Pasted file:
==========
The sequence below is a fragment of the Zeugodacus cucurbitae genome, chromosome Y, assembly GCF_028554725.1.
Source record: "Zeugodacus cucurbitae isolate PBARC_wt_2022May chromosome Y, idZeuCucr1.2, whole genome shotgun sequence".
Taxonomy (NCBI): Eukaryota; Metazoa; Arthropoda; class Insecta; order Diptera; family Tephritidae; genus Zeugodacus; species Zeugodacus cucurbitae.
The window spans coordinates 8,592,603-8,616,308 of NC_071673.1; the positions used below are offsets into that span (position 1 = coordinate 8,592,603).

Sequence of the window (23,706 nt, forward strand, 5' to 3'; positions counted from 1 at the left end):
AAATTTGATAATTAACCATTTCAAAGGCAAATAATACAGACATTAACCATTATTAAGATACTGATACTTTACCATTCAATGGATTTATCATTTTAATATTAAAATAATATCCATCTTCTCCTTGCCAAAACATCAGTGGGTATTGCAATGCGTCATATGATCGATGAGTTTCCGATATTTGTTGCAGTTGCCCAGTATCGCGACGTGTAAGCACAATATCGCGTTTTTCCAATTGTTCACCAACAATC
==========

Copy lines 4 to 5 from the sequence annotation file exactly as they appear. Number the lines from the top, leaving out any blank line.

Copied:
The window spans coordinates 8,592,603-8,616,308 of NC_071673.1; the positions used below are offsets into that span (position 1 = coordinate 8,592,603).

Sequence of the window (23,706 nt, forward strand, 5' to 3'; positions counted from 1 at the left end):